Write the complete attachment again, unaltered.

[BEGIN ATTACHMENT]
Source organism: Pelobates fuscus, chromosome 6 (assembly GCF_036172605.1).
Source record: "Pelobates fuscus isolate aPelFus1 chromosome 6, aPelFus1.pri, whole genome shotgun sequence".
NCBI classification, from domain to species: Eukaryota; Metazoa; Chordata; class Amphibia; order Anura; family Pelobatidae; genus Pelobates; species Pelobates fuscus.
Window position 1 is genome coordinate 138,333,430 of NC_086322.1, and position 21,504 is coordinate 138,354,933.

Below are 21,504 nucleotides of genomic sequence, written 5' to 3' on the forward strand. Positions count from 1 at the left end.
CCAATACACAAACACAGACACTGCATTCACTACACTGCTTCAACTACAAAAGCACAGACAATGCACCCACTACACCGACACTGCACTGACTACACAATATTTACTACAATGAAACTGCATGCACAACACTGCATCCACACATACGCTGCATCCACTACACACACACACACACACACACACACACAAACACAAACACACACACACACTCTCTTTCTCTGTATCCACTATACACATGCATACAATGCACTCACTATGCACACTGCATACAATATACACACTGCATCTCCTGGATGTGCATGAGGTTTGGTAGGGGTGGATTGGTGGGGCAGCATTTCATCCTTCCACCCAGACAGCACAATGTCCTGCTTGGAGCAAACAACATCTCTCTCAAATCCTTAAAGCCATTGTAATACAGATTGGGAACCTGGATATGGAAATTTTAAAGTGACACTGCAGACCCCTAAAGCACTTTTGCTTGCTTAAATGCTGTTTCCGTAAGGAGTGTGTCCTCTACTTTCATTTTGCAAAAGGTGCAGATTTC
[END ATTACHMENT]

Source organism: Pelobates fuscus, chromosome 6 (assembly GCF_036172605.1).
Source record: "Pelobates fuscus isolate aPelFus1 chromosome 6, aPelFus1.pri, whole genome shotgun sequence".
NCBI classification, from domain to species: Eukaryota; Metazoa; Chordata; class Amphibia; order Anura; family Pelobatidae; genus Pelobates; species Pelobates fuscus.
Window position 1 is genome coordinate 138,333,430 of NC_086322.1, and position 21,504 is coordinate 138,354,933.

Below are 21,504 nucleotides of genomic sequence, written 5' to 3' on the forward strand. Positions count from 1 at the left end.
CCAATACACAAACACAGACACTGCATTCACTACACTGCTTCAACTACAAAAGCACAGACAATGCACCCACTACACCGACACTGCACTGACTACACAATATTTACTACAATGAAACTGCATGCACAACACTGCATCCACACATACGCTGCATCCACTACACACACACACACACACACACACACACAAACACAAACACACACACACACTCTCTTTCTCTGTATCCACTATACACATGCATACAATGCACTCACTATGCACACTGCATACAATATACACACTGCATCTCCTGGATGTGCATGAGGTTTGGTAGGGGTGGATTGGTGGGGCAGCATTTCATCCTTCCACCCAGACAGCACAATGTCCTGCTTGGAGCAAACAACATCTCTCTCAAATCCTTAAAGCCATTGTAATACAGATTGGGAACCTGGATATGGAAATTTTAAAGTGACACTGCAGACCCCTAAAGCACTTTTGCTTGCTTAAATGCTGTTTCCGTAAGGAGTGTGTCCTCTACTTTCATTTTGCAAAAGGTGCAGATTTC